Rugby is a unique game in which players of all physical shapes and sizes are able to participate across all levels. So there is not a single ‘Perfect Rugby Animal’, but different depending on your position.
This article is an in depth look at professional Rugby athlete characteristics by position – including body proportions and key physical characteristics.
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The natural shape and size of each player will help determine which playing position is more appropriately suited to each individual.
Then it is a matter of training the player into the ideal proportions for the chosen position.
Table 1 below outlines the ideal body proportions for a player in each position.
Table 1: Ideal body proportions
|Positional Group||Height(cm)||Weight(kg)||Skinfolds – Σ7(mm)||Lean Muscle (mm.kg-0.14)|
The Physical Characteristics
As with any sport, the characteristics of the game determine the required physical characteristics of the player.
Rugby is a game characterised by a unique blend of strength, power, speed, agility and endurance, and the perfect Rugby animal needs to posses all 5.
The demands of scrummaging, dominating the breakdown, and tackling are specific skills that require high levels of strength. For each body type there is an optimal level of strength required to be not only successful at the game but to be able to remain injury free. Often people believe that they are attaining strength to utilise in the game; however there is the need to consider the requirements of training at the highest level. For this reason it is important to consider strength levels in relation to your body type and shape rather than your playing position. Below is a table with the recommendations for optimal strength levels relative to body weight.
Table 2: Strength standards a relative measure taken against body weight.
|Lift||1RM or Estimated|
|Back Squat*||1.8-2.0 x BW|
|Bench Press||1.3-1.5 x BW|
|Prone Grip Chin Up||1.3-1.5 x BW|
*Where at the end range of the squat the crease of the hip has passed below the knee.
Speed and Power are obvious qualities that are integral to success in the game of rugby. Speed may be looked at in terms of acceleration and maximum velocity. Acceleration is crucial in moving about the field, changing direction, evading defenders and getting into the right position to make a tackle. Maximum velocity whilst not as crucial for the forwards is definitely a key ingredient in the make-up of a back to streak away for a try or chase down an attacker. In table 3 below you can see ideal acceleration (10m) and maximum velocity (40m) times.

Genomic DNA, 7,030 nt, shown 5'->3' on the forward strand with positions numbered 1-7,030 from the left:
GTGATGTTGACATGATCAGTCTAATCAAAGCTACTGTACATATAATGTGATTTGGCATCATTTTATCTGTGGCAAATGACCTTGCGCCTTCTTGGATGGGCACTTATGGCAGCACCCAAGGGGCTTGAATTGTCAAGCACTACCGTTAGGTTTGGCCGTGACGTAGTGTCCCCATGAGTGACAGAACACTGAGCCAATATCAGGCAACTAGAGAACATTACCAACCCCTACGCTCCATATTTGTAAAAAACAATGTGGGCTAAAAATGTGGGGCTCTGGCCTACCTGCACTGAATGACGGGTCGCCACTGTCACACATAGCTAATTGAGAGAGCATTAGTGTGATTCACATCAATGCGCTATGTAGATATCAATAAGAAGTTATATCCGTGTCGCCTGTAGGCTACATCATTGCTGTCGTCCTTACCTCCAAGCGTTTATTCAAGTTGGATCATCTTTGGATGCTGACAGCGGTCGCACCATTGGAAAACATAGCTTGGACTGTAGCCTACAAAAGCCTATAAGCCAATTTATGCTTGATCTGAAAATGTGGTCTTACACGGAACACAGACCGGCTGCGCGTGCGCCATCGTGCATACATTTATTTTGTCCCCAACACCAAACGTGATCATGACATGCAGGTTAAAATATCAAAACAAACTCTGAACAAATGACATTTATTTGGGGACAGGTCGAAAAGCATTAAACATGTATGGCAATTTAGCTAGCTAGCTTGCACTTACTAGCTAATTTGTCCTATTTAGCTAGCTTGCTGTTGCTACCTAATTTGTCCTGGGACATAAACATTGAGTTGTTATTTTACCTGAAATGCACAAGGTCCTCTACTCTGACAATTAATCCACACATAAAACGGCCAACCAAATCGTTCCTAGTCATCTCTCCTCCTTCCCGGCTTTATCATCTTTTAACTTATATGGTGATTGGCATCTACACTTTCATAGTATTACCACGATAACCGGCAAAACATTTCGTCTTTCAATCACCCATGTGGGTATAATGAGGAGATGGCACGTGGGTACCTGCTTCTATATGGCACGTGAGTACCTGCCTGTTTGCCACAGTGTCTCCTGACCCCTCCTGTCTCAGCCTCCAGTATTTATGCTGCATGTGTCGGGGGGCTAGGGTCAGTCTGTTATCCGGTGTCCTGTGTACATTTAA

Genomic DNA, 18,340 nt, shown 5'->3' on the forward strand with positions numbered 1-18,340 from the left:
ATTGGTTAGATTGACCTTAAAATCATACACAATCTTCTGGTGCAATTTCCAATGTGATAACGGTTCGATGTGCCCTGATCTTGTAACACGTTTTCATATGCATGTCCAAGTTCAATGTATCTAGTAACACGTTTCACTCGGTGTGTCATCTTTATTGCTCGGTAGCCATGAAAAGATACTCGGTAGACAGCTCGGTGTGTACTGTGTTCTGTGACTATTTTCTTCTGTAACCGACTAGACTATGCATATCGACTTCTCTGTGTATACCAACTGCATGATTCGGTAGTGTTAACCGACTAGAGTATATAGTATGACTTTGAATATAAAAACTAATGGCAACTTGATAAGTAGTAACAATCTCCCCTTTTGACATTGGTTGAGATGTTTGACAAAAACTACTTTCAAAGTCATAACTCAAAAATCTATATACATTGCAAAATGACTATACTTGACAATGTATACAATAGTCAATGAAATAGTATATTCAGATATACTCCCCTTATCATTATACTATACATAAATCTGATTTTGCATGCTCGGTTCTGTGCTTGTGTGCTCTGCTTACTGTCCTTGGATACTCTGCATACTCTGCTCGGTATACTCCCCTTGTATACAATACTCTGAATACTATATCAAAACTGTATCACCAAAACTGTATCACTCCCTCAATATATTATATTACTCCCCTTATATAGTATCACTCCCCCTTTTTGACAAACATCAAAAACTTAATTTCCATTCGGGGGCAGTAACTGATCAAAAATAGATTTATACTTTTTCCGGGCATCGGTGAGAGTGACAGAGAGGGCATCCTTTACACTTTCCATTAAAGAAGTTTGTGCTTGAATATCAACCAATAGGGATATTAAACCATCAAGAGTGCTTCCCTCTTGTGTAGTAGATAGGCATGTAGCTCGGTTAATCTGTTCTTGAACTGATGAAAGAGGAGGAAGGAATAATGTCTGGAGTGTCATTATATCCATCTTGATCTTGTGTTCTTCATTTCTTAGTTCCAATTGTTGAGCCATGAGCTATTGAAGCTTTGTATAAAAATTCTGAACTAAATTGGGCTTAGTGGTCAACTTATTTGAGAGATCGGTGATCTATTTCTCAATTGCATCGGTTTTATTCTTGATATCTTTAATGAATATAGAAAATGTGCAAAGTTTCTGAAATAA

The vertical jump is a simple measure of power and is regularly used to assess athletic ability. Jumping ability becomes important for the line out jumpers and players who are tasked with taking the high ball under pressure. Power generation (jump height) is also critical for the tight forwards in scrummaging and for all players at the tackle-ruck contest. Included in table 3 are the desired vertical jump values for rugby players.
Table 3: Speed and Power
|Positional Group||10 m Time(s)||40 m Time(s)||Max. Velocity (m.s-1)||Vertical Jump Height (cm)|
Whilst it is great to have the right physique, strength, speed and power; rugby is a game played over 80 minutes. GPS game monitoring and game analysis software is telling us that players on average are covering over 6000m in a game as well as, up and down off the ground, absorbing massive impacts during tackles, scrums and in the tackle-ruck contest.
The ability of a player to have a well-developed endurance system is therefore crucial in being able to sustain [up to and beyond] 80 minutes of rugby. Again it is not only the game that needs to be considered. Players may cover anywhere between 10- 30+ km per week in training, depending on the time of year. Table 4 looks optimal levels of endurance abilities in 2 different field tests:
- Yo-Yo intermittent recovery test very similar to the traditional beep test. This is over a 20m return shuttle, difference being on returning to the start you have a 5m by 5m turnaround which you are given 10sec to complete before commencing the next 20m return. The test starts at a much higher speed than the beep test with the small rest allowing players to get to a much greater intensity. An app with the appropriate timing is available.
- 1.6km run The times given as optimal below are based on running 1.6km on a rugby field i.e. run 100m turn and run 100m until you have completed 8 being 1.6km. If you run this on an athletics track your times will be quicker as there is no deceleration or acceleration on turning every 100m.
Table 4: Endurance qualities as measured by a Yo-Yo intermittent recovery test and a 1.6km run
|Positional Group||Distance Covered (m)||Distance Covered (level.shuttle)||1.6 km run time in min|
The Wrap Up
It becomes quite clear that to perform at the highest level of rugby you need to have exceptional physical qualities in Strength, Speed, Power and Endurance. Ultimately, the level you perform at will come down to you physical make up, the standard of physical qualities and the position in which you play.